FORT WAYNE, Ind. – They play with a simple objective in mind: Become the No. 1 player in the state of Texas, become the best player in the country. For the top three juniors in the 2014 class, standing alone in the Lone Star State is an increasingly difficult task.
Just consider this scouting report:
• Connor Black, 15, of Katy: One of the purest ballstrikers on any junior circuit, short hitter, great putter, steady demeanor, proven champion.
• Will Zalatoris, 14, of Plano: Has “the best swing in junior golf,” said one prominent player, not afraid to go low, has seemingly infinite potential.
• Scottie Scheffler, 15, of Dallas: Scrappy, scrambler and sneaky, will only get better as his body fills out.
Get to know them. Study their games. All three are in the top 17 here at the Junior PGA Championship, one of the final events of the summer. In a few weeks, they’ll begin their sophomore year of high school, even if their college courtship began years ago. Coaches began contacting Black in 2007, when he was in seventh grade. Now, he doesn’t even notice their presence on the course. Zalatoris won’t seriously consider colleges until next year. And Scheffler is playing hard to get, like he’s choosing between potential dates for Friday night.
“These younger guys have the will and want-to more than the older guys,” said Cody Proveaux, a 17-year-old Clemson commit and the No. 4 player in the Golfweek Junior Rankings. “All the college coaches are following them.”
The trio from Texas are good friends, two since age 8, and you can’t help but wonder if in a few years they’ll join forces and play at the same school and reshape the college landscape and . . . no. They say that’s, like, sooo far away. For now, they’re focused on getting better, winning tournaments and keeping a stranglehold on the top of the 2014 Golfweek rankings.
Because if you become the No. 1 player in Texas, you become the best player in the country.
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Any discussion of the best junior players must start with Black, for he is the current No. 1 in the state. He began the season with lofty goals: He wanted to be the AJGA Rolex Player of the Year (a strong possibility). At the very least he wanted to be a first-team AJGA All-American (a virtual lock). He wanted to win the U.S. Junior (lost in the Round of 16). And he wanted to win the Western Junior (did so in July).
“I always thought I could play this well,” he said, “but I worked my tail off in the spring, and it’s finally paying off.”
Though Black’s game lacks histrionics – “It’s as boring as it gets,” Zalatoris says – the results are indisputable. In three consecutive starts this summer, Black finished third at the AJGA FootJoy Invitational, won the Western Junior and lost in the quarterfinals of the U.S. Junior to eventual champion – and fellow Texan – Jordan Spieth.
As a result, the letters from college programs have flooded in. Black says that though he’s never counted the exact amount, “you can name a college and I’ve probably gotten a letter from them.” His mother, Laurie, organizes all the letters in a box neatly kept with tabs. He replies to every questionnaire, writes thank-you notes to coaches who watch him play, tries to be as polite as he can.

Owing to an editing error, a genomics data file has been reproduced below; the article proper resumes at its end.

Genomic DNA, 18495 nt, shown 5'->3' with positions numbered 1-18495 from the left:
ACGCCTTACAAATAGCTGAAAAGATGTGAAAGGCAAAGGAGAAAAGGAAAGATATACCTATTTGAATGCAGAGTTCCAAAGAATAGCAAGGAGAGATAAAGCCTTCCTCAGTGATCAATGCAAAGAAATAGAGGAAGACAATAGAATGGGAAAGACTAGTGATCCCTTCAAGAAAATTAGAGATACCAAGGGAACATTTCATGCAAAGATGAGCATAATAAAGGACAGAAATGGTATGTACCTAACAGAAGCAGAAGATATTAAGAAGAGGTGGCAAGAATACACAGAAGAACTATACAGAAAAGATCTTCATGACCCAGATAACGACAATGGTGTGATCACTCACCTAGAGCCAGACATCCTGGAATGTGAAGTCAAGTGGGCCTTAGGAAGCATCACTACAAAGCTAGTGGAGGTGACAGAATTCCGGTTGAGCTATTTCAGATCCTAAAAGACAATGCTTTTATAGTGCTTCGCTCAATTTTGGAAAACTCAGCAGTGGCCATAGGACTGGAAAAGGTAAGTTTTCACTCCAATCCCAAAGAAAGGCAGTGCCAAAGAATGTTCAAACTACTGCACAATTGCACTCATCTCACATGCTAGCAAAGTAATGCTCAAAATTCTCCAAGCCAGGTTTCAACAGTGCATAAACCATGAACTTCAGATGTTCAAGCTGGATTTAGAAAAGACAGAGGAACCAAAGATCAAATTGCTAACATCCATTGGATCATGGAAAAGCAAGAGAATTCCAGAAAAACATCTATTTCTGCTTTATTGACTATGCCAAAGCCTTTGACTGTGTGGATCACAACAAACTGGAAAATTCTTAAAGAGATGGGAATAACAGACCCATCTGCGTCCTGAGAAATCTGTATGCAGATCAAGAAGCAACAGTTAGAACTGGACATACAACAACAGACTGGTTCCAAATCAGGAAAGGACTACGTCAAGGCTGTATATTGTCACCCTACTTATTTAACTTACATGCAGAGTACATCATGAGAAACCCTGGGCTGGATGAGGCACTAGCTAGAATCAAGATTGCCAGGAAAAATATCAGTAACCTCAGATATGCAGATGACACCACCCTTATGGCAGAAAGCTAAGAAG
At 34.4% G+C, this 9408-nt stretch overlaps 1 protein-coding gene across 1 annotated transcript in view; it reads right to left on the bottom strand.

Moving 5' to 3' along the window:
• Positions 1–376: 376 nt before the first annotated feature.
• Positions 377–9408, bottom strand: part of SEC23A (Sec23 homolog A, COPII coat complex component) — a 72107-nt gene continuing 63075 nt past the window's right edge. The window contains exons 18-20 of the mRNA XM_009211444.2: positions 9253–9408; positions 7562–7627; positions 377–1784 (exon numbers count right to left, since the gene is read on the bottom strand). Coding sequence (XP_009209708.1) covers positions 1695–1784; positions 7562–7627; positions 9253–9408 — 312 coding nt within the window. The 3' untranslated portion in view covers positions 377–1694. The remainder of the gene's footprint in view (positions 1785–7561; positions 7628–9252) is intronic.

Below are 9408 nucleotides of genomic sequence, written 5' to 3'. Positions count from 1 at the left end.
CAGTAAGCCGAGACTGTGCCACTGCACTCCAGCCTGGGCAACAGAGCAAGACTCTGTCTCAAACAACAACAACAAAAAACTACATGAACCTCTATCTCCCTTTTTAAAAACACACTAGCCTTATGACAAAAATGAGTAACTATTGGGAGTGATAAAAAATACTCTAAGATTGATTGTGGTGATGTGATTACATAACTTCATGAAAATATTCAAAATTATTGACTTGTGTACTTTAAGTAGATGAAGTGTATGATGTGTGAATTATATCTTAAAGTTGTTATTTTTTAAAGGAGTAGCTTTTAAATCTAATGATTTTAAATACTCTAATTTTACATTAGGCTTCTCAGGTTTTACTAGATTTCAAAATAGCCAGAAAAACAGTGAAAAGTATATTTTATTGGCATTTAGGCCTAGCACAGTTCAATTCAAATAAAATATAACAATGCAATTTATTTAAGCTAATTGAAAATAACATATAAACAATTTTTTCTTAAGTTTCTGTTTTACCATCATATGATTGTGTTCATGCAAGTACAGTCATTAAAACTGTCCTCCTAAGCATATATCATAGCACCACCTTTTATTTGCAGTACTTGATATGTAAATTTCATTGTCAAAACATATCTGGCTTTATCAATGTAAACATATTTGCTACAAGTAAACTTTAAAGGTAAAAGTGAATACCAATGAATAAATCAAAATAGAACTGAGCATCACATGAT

“It means a lot to be thought of like that,” he said.
Zalatoris, who turns 15 on Aug. 16, says he’s received about 30 letters from potential colleges, and he, too, soon will have to make some very important decisions. More important now, however, is ironing out a swing that briefly went awry.
This is an age, remember, when growth spurts – remember those? – can influence results. Zalatoris has grown 4-5 inches in the past 12 months – now up to 6 feet, 1 inch – and that altered his sight lines and his angles and, suddenly, his power. “It can help you distance-wise,” he said, “but sometimes that distance can go in the wrong direction.” With help from instructor David Price at Bent Tree Country Club in Dallas, Zalatoris has flattened his swing and feels more confident in his new frame. (That’s the same David Price who gave Dustin Johnson the controversial penalty at last year’s PGA at Whistling Straits.)
“Will just looks good when he plays golf,” Black said. “The swing is pretty.”
And Scheffler is, well, scrappy. At the 2010 U.S. Junior, he gave up 80 yards off the tee to stroke-play medalist Curtis Thompson but took him to the 18th hole before losing. Since then, Scheffler has grown about 5 inches, to 5-11. Though he still lags behind most players in the Junior PGA field, he is able to compete with Zalatoris and Black with regularity – including here at Sycamore Hills, where he is tied for ninth, nine strokes back of leader Zachary Wright.
“They’re all good players,” Proveaux said.
How that translates to the next level remains to be seen, because college orientation isn’t for three summers hence. “Recruiting is a big deal,” Zalatoris said, “but I still have the mind-set of being in eighth grade. College is a long time from now.”
And a more intriguing race – being the No. 1 player in Texas, being the No. 1 player in the country – is just heating up.